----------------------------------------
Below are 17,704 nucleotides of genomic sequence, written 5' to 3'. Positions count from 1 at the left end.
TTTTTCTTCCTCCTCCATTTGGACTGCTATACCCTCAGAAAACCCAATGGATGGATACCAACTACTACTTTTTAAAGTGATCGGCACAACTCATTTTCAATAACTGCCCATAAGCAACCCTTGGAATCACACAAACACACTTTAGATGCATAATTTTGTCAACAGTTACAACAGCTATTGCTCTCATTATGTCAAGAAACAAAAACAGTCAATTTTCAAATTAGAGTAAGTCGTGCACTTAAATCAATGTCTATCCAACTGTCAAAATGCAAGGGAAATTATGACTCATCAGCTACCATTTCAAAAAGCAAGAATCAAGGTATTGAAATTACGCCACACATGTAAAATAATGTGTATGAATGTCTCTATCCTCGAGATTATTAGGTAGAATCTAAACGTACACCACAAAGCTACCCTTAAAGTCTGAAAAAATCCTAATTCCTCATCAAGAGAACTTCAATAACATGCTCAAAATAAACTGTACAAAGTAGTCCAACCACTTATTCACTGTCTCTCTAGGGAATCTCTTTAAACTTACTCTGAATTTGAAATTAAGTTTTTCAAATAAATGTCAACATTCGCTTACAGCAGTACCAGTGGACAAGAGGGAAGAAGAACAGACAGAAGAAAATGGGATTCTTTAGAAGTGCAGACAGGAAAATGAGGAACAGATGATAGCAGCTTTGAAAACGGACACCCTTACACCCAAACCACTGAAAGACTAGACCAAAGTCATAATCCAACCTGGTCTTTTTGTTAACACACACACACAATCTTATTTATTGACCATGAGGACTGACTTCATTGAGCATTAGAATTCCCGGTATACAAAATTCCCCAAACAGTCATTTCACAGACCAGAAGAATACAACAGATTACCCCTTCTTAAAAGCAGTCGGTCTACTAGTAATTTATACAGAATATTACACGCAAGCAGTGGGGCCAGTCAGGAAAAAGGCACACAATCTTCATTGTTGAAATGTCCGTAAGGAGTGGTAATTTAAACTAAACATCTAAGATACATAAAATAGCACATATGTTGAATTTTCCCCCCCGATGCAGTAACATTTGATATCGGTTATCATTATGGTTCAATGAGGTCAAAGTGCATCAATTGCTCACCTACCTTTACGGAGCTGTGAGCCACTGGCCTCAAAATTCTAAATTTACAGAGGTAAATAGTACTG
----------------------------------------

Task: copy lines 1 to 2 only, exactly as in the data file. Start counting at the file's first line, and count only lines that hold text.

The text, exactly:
Below are 17,704 nucleotides of genomic sequence, written 5' to 3'. Positions count from 1 at the left end.
TTTTTCTTCCTCCTCCATTTGGACTGCTATACCCTCAGAAAACCCAATGGATGGATACCAACTACTACTTTTTAAAGTGATCGGCACAACTCATTTTCAATAACTGCCCATAAGCAACCCTTGGAATCACACAAACACACTTTAGATGCATAATTTTGTCAACAGTTACAACAGCTATTGCTCTCATTATGTCAAGAAACAAAAACAGTCAATTTTCAAATTAGAGTAAGTCGTGCACTTAAATCAATGTCTATCCAACTGTCAAAATGCAAGGGAAATTATGACTCATCAGCTACCATTTCAAAAAGCAAGAATCAAGGTATTGAAATTACGCCACACATGTAAAATAATGTGTATGAATGTCTCTATCCTCGAGATTATTAGGTAGAATCTAAACGTACACCACAAAGCTACCCTTAAAGTCTGAAAAAATCCTAATTCCTCATCAAGAGAACTTCAATAACATGCTCAAAATAAACTGTACAAAGTAGTCCAACCACTTATTCACTGTCTCTCTAGGGAATCTCTTTAAACTTACTCTGAATTTGAAATTAAGTTTTTCAAATAAATGTCAACATTCGCTTACAGCAGTACCAGTGGACAAGAGGGAAGAAGAACAGACAGAAGAAAATGGGATTCTTTAGAAGTGCAGACAGGAAAATGAGGAACAGATGATAGCAGCTTTGAAAACGGACACCCTTACACCCAAACCACTGAAAGACTAGACCAAAGTCATAATCCAACCTGGTCTTTTTGTTAACACACACACACAATCTTATTTATTGACCATGAGGACTGACTTCATTGAGCATTAGAATTCCCGGTATACAAAATTCCCCAAACAGTCATTTCACAGACCAGAAGAATACAACAGATTACCCCTTCTTAAAAGCAGTCGGTCTACTAGTAATTTATACAGAATATTACACGCAAGCAGTGGGGCCAGTCAGGAAAAAGGCACACAATCTTCATTGTTGAAATGTCCGTAAGGAGTGGTAATTTAAACTAAACATCTAAGATACATAAAATAGCACATATGTTGAATTTTCCCCCCCGATGCAGTAACATTTGATATCGGTTATCATTATGGTTCAATGAGGTCAAAGTGCATCAATTGCTCACCTACCTTTACGGAGCTGTGAGCCACTGGCCTCAAAATTCTAAATTTACAGAGGTAAATAGTACTG